Thirdly, Ocean acknowledged that Sea Met must be easily deployable and recoverable with nothing more than standard offshore tugs in order to offer wind farm developers both the flexibility of very short lead times for deployment and relocation and remove the current cost impediments of doing so.
Utilising current budgets planned for a single mast, wind farm developers could alternatively employ multiple Sea Mets within the development zone. Sea Met also opens up the possibility of multipoint testing to either expand existing developments or to maximise the density and size of future planned sites.
Sea Met can be bespoke designed to operate in any location with water depths up to 60 metres, but to mitigate any unnecessary cost for envisaged operational requirements, two standard models are designed; Sea Met 40 to operate in water depths up to 40 metres and Sea Met 60 to operate in water depths between 40 and 60 metres.
Both Sea Met models utilise the same design concepts and technology of a self-installing free standing Gravity Buoyant Structure (GBS) foundation mated to a tubular hull, which in turn supports a telescopic mast.
Sea Met uses a concrete and steel cellular Gravity Buoyant System (GBS) foundation.
The gravity base is a rectangular, cellular reinforced concrete structure, comprising several separate ballast compartments.
The foundation is designed to sit on the sea bed and to resist the lateral forces imposed upon it by its tower and tethers.
A steel skirt can be fitted to increase sliding resistance of the base against the sea bed.
The mast is attached to the centre of the gravity base through an offshore marine quality swivel joint designed to operate over the Sea Met lifetime of 20 years under extreme saltwater corrosive environmental conditions.
The tether cables are anchored to brackets on the foundation structure and are attached to the mast via sheathed fairleads to protect from potential vessel impact.
The main section of each tether comprises multiple 6 x 19 IWRC galvanised and sheathed wire ropes. The exterior of each tether has a silicon based anti-fouling coating to reduce marine growth.
Sea Met is designed to be much simpler and cheaper to commission than traditional offshore masts, with over 80% of the assembly work taking place onshore. For more details, see below.
Sea Met is designed to need very little servicing and maintenance. A photovoltaic array and 600 Watt wind generators are deployed which charge a substantial battery pack, which in turn powers the data collection and transmitting equipment.
All systems on Sea Met can be monitored and interrogated from onshore allowing operators to be forewarned of any defects as soon as they start to occur. This should ensure that potential problems can be rectified prior to any full equipment failure.
In the event that some of the data gathering equipment does fail, Sea Met can be easily boarded from a boat, and the mast climbed. Equipment can either be hauled up for replacement, or if required the mast can be lowered.
In the event of substantial damage to the mast through collision etc, the gravity base will remain intact, and using a standard tug, the foundation can be re-floated and the whole structure towed back to shore for repair and refurbishment.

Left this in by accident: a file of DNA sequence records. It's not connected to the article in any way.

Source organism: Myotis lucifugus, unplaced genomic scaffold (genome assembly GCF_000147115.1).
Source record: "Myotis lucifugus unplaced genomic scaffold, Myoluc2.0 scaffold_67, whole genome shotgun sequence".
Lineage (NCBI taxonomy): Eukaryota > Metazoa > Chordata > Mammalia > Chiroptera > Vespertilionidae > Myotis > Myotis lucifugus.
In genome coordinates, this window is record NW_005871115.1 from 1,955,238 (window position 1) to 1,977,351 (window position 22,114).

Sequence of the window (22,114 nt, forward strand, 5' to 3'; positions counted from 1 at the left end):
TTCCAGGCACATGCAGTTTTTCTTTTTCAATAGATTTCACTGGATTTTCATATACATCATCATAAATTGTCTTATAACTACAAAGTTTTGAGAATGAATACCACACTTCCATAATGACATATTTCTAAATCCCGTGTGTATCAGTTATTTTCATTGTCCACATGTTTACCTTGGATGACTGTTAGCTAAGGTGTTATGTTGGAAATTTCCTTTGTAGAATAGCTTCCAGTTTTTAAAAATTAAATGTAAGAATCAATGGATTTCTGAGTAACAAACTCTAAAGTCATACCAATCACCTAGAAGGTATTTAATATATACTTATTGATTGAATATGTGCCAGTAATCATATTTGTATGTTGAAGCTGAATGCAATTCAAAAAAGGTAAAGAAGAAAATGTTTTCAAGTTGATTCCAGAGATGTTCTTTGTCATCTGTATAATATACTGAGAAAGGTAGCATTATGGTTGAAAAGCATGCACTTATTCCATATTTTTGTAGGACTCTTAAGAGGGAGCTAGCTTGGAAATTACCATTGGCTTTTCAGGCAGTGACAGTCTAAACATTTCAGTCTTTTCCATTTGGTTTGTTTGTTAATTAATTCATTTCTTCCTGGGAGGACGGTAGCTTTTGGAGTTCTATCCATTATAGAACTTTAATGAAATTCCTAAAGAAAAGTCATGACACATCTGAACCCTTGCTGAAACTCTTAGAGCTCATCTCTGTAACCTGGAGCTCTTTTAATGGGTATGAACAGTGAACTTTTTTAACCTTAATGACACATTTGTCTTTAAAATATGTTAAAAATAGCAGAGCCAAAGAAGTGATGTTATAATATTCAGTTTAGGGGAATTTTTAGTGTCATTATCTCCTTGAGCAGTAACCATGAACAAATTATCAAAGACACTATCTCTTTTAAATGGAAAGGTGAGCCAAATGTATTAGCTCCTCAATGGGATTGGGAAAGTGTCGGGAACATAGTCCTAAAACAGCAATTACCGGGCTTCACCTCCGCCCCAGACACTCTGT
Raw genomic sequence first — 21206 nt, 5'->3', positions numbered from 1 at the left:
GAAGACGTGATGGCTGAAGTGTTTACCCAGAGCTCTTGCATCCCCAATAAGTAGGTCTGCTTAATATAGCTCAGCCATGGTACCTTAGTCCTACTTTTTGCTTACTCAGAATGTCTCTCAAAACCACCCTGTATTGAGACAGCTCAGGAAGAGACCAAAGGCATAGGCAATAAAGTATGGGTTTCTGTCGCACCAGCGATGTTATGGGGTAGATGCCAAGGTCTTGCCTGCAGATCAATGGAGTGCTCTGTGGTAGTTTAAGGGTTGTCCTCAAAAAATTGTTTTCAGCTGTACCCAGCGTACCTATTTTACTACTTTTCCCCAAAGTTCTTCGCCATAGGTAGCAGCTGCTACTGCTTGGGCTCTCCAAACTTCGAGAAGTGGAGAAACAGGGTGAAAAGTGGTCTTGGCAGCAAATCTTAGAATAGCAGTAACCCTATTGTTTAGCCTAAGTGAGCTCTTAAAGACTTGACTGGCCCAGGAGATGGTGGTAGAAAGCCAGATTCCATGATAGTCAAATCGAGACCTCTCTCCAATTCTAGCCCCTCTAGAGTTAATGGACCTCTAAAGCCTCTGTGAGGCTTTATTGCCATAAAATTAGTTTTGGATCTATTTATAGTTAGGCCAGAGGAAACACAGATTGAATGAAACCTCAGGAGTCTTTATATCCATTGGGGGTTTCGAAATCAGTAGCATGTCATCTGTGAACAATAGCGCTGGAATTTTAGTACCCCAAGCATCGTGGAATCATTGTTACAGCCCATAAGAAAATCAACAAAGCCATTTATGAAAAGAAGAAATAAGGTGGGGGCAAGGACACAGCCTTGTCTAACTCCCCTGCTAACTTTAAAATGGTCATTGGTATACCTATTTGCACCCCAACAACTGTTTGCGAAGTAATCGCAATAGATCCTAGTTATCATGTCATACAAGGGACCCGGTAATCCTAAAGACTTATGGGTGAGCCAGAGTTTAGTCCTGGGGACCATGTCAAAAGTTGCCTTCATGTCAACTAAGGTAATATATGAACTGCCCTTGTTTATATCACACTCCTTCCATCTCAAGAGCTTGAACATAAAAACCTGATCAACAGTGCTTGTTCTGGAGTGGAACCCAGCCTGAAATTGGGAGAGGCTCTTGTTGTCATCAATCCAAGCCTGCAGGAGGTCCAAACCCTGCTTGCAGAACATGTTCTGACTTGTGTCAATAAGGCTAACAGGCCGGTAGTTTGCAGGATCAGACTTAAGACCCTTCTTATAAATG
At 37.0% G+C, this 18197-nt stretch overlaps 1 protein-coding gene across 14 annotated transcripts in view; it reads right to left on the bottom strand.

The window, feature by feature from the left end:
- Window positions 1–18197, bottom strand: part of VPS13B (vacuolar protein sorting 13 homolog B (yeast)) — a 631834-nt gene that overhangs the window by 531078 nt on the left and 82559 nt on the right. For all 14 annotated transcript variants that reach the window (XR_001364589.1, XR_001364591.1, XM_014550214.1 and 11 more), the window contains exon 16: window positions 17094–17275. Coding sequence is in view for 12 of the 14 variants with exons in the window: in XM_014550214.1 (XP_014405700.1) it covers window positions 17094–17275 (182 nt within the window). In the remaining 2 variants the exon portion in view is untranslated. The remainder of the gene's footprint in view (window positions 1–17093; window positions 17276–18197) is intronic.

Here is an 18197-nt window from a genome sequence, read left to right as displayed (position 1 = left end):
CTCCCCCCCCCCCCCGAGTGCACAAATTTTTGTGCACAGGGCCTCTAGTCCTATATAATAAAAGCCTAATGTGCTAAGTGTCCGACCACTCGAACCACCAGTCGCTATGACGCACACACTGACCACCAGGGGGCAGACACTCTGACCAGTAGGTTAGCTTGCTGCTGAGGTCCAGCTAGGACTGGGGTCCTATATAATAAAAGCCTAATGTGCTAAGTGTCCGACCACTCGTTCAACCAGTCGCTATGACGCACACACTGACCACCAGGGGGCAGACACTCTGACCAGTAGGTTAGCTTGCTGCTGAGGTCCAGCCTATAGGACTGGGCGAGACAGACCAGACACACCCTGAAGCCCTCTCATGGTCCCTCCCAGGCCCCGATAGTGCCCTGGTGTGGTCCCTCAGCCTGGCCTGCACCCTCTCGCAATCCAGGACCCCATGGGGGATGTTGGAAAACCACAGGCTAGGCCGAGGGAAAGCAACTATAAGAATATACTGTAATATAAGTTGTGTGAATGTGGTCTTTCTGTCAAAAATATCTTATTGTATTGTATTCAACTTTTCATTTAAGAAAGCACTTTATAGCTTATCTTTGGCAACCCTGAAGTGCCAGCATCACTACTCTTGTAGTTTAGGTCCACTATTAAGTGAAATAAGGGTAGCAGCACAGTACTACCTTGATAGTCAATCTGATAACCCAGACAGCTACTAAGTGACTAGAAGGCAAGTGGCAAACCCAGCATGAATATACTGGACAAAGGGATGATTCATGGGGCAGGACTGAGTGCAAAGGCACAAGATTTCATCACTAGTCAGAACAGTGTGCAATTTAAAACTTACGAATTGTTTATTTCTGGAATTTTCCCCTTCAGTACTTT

Sea Met is designed to be much simpler and more economical to install and commission than traditional offshore masts, with over 80% of the assembly work taking place onshore.
Sea Met is towed out using a conventional offshore tug (STAGE 1). No specialised vessels are required for installation. A standby tug is used to escort Sea Met during the tow in case of emergency manoeuvring. This second tug is also used to expedite positional control and ballasting during installation.
Once on location, the floating Gravity Buoyant Structure (GBS) is boarded and the ballast valves which are connected through hoses to the pumps are opened. The GBS is ballasted to the seabed using seawater ballast actively pumped through the ballast valves. During the ballasted descent to the seabed the position of the Sea Met is controlled by both tugs. The location will be pre-marked and the position will be checked by DGPS.
STAGE 2 : As the GBS descends through the water column, the tower will rotate assisted by buoyancy aids and its own buoyancy until it is almost vertical. Once the GBS is settled on the sea bed in the desired position it is fully ballasted with seawater and the tower is set to the vertical. This is achieved by adjusting the pre-installed the mast tethers together with the use of deck winches on the tug.
Once locked in the vertical position the tower is safe and secure. From now on all assembly work is carried out from the work platform which is accessed via the boat landing. The temporary buoyancy is removed.
The extension of the mast sections is controlled from the work platform. The mast sections are erected using an air or hydraulic winch located on the work platform. Motive power for this is supplied from the designated work boat (probably the second tug).
The mast sections are raised (STAGE 3) using a pre-rigged cable system. The upper section is installed first followed by the next lowest section in order. As each mast section is extended from its stored position, the booms carrying the aeronautical light, anemometers and other instrumentation are attached and the equipment fitted and checked. The wind turbine power (WTG) systems and solar panels are passed over from the designated workboat using a temporary davit jib crane located on the work platform. The system is then commissioned.
Sea Met is designed to be left for long periods monitored remotely without the need for service and maintenance. Inspection is envisaged on a yearly basis.
Beacon Business Park
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